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chronic pain

When the pain doctor has chronic pain

The title says it all.

I am a board certified pain medicine physician and on many days I wondered if my pain was worse than my patients. I had chronic low back pain, like 23% of the population.

I was stiff and in pain in the morning and as soon as I came home from work all I could think about was lying down, flat on my back. “Give me a few minutes kids, mommy need to rest her back.”

And then I decided to get off my ass and do something about it. I mean, here I was every day preaching to my patients about self care and, uh, you know, neglecting it on the home front.

What I didn’t do was get an MRI. Studies tell us the severity of the MRI findings are not predictive in any way of degree of pain or disability. What an MRI buys you (if there is an abnormality) is some kind of procedure or, even worse, a consult to an orthopedic surgeon. Now don’t get me wrong, if I break my femur, I want an orthopod. But the last thing I want with low back pain is back surgery. Study after study tells us that outcomes from multidisciplinary management are superior to surgery and I have seen enough people with failed back syndrome (multiple back surgeries, no better, and typically much worse) to last a lifetime. If I had a red flag concerning for spinal cord compression I’d have an MRI, but my pain was smack in the middle of my low back, radiating out equally on both sides. Unsexy, run of the mill, low back pain.

So I took my own advice. The same advice I’ve been giving for almost 15 years, so it’s not like I had to think about it. I just had to commit to it. Which is hard. Because it meant some major lifestyle changes and an even bigger reassessment of my life.

  • I lost 40 lbs. And oh my God, did that make a difference. I was carrying a 40 lb fat back pack since I had my kids (they are eight-years-old). Granted being pregnant with triplets is hard on your body and then having sick kids for a long time left precious little “me” time. However, at the end of the day I realized that taking care of myself WAS taking care of them. If I’m healthier I will A) live longer, B) not flake out at the end of the day because my back hurts, and C) set a positive example (because we can tell our kids anything, but it’s what they see that counts).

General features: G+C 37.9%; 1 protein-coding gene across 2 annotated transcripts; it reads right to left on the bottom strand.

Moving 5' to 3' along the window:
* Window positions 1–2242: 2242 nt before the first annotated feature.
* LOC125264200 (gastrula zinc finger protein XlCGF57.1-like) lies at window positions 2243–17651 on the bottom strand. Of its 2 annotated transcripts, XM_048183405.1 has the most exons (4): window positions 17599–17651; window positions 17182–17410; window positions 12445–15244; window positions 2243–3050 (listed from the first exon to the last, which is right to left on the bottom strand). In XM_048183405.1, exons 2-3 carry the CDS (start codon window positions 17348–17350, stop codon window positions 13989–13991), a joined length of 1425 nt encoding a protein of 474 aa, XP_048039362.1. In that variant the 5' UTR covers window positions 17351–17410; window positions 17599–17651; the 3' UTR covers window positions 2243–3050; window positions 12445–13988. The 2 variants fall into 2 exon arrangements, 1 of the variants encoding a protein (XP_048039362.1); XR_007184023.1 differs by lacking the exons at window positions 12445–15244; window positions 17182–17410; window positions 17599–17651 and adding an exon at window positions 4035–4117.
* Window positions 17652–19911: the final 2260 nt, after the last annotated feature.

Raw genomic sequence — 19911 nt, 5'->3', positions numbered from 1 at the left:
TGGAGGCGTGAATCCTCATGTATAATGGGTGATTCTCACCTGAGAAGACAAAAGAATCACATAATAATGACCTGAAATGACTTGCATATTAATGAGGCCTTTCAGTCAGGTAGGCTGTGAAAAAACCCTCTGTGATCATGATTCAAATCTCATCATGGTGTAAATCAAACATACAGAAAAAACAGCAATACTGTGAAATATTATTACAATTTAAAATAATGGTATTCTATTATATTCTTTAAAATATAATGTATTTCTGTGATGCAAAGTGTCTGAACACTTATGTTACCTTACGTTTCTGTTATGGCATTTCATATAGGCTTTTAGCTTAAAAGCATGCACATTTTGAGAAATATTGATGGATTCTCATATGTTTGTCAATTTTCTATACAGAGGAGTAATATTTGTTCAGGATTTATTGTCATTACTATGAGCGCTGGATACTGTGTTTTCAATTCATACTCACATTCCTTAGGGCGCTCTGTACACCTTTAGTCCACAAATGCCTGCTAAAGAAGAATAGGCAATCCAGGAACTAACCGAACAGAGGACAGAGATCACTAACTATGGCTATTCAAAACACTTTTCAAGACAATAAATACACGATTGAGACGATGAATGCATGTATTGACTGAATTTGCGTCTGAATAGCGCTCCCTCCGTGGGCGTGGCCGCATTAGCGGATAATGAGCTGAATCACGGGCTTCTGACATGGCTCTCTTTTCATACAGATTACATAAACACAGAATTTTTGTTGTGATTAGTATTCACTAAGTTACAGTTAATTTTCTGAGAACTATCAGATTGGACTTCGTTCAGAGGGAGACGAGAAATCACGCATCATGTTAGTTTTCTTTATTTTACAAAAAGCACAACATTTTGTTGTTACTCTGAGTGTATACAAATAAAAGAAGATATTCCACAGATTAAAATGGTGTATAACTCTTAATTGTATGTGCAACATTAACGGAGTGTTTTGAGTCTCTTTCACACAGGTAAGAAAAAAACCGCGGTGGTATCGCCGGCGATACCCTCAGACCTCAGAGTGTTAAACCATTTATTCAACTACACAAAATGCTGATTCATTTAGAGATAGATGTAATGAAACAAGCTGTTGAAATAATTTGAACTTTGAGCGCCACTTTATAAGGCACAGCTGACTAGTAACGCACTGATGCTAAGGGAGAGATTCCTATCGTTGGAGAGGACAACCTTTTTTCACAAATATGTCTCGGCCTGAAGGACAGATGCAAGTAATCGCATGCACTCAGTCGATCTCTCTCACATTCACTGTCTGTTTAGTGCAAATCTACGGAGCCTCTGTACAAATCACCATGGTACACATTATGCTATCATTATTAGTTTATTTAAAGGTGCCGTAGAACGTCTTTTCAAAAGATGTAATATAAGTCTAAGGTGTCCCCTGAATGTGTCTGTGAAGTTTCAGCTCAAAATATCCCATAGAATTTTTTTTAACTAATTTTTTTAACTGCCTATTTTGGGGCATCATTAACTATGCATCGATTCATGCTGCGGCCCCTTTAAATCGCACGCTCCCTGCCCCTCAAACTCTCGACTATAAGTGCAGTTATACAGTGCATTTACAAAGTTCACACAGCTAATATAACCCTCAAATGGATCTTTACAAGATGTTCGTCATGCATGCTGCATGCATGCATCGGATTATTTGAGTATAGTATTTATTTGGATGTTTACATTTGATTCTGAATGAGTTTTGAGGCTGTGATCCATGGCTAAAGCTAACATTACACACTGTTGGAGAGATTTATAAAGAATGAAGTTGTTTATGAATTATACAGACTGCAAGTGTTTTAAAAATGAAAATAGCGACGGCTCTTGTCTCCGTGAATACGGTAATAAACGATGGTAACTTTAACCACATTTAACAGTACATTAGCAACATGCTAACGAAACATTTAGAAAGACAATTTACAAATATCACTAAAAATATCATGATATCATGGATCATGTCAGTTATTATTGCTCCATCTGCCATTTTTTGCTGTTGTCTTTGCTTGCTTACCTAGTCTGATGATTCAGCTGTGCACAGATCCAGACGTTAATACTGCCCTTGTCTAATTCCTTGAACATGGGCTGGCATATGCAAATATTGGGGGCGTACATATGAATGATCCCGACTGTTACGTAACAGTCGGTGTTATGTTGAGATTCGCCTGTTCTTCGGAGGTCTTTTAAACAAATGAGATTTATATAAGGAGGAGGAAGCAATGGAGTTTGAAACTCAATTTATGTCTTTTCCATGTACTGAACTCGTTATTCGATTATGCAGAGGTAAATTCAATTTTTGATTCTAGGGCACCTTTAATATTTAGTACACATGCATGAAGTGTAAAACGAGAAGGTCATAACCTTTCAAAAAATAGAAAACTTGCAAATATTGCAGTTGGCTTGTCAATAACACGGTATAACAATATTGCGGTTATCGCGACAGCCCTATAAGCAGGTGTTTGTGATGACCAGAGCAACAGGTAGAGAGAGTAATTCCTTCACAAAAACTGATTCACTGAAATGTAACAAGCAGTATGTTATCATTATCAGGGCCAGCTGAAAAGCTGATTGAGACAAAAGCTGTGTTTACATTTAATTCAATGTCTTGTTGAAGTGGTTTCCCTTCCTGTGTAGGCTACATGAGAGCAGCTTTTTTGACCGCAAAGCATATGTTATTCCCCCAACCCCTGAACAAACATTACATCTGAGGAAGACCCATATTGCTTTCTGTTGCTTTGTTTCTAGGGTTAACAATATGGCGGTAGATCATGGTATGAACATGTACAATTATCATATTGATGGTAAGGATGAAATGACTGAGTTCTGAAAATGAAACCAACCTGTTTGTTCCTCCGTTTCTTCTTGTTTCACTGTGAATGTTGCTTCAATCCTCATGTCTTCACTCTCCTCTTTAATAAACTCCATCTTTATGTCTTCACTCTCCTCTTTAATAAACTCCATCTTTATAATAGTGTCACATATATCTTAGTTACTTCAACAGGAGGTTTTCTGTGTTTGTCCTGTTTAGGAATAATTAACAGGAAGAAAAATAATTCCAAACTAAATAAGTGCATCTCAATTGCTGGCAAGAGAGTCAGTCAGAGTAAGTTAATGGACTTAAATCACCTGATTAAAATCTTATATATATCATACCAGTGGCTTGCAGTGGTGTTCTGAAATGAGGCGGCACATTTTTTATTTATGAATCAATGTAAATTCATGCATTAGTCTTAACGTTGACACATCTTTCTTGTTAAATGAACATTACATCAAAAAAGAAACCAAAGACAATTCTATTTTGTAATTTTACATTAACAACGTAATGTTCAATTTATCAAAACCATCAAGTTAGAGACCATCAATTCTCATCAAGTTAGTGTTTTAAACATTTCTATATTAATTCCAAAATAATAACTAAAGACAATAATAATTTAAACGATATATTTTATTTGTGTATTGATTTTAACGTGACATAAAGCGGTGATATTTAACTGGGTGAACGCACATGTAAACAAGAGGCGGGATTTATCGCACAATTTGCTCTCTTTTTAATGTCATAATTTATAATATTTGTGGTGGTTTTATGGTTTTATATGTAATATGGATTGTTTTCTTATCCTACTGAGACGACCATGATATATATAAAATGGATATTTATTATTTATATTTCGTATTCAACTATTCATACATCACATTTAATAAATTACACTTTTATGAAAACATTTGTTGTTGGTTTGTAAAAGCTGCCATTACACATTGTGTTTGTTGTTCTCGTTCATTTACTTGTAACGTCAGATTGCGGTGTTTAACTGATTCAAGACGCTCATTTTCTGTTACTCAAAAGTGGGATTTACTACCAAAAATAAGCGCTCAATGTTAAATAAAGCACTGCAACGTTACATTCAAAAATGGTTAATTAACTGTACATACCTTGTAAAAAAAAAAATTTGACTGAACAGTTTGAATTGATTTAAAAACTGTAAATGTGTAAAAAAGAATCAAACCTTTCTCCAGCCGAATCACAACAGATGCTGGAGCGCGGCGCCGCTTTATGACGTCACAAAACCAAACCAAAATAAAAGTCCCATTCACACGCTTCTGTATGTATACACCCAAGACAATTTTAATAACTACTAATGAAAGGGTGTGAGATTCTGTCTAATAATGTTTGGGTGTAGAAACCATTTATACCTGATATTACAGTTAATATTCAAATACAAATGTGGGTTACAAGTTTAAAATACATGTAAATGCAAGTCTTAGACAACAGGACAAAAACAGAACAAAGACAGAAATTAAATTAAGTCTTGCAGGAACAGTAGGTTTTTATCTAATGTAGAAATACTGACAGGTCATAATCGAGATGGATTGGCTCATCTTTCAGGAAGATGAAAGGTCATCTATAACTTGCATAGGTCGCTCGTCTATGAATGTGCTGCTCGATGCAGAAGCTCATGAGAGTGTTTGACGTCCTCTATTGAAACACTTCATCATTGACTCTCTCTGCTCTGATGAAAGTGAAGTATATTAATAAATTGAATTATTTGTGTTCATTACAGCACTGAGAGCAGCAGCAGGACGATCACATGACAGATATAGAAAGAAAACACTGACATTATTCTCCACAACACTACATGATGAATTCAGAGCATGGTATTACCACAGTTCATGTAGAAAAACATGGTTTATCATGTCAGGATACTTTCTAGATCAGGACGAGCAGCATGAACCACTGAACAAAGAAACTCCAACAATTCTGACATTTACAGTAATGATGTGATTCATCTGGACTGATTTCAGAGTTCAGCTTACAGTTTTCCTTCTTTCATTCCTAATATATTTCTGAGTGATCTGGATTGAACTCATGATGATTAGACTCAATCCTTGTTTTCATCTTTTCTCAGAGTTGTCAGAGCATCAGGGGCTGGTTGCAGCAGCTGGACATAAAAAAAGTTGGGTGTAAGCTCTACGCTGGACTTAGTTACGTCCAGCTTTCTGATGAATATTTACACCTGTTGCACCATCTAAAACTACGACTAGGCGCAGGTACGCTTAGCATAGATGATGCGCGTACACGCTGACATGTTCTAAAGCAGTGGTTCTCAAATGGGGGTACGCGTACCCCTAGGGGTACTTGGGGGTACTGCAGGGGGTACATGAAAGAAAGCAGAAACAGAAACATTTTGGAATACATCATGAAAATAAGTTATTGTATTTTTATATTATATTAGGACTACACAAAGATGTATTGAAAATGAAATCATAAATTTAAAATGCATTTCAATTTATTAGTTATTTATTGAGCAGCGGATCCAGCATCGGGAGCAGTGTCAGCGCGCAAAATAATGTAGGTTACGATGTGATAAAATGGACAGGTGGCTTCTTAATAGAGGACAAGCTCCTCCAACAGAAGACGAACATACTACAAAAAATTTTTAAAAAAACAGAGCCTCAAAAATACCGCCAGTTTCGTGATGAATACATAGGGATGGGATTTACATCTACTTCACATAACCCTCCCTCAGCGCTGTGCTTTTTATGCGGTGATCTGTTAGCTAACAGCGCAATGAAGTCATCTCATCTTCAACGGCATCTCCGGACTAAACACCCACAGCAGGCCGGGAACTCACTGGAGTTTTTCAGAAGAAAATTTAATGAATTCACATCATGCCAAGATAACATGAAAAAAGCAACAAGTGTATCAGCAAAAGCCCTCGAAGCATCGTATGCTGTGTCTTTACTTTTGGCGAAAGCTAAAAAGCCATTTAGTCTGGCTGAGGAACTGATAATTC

• I strengthened my core. We are meant to be bipedal…up around on our feet, running from saber tooth tigers. We didn’t evolve to sit in a car, or at a desk, or on the couch in front of the TV. I’ve been tweeting about my boot camp experience, but having a strong core has really revolutionized the way I carry myself and the pay off is exponential. I am strong.
  • I managed my stress. If I can’t control it, I forget about it. Or at least I try. Best example: if I’m running late and traffic is a bear. Stressing over it will not make the cars in front of me magically part like the red sea. In those circumstances, you just have to let it go. A lot of chronic pain (probably 70%) is musculoskeletal. Stress starts to build up as muscle tension, and voila, low back pain (or headaches, or pelvic pain, or where ever you carry your stress). Oh yeah, and I got divorced, because I realized I was profoundly unhappy and it was in my power to change that. Living with someone who is making you miserable is the worse kind of pain imaginable. Fix what you can and let go of what you can’t.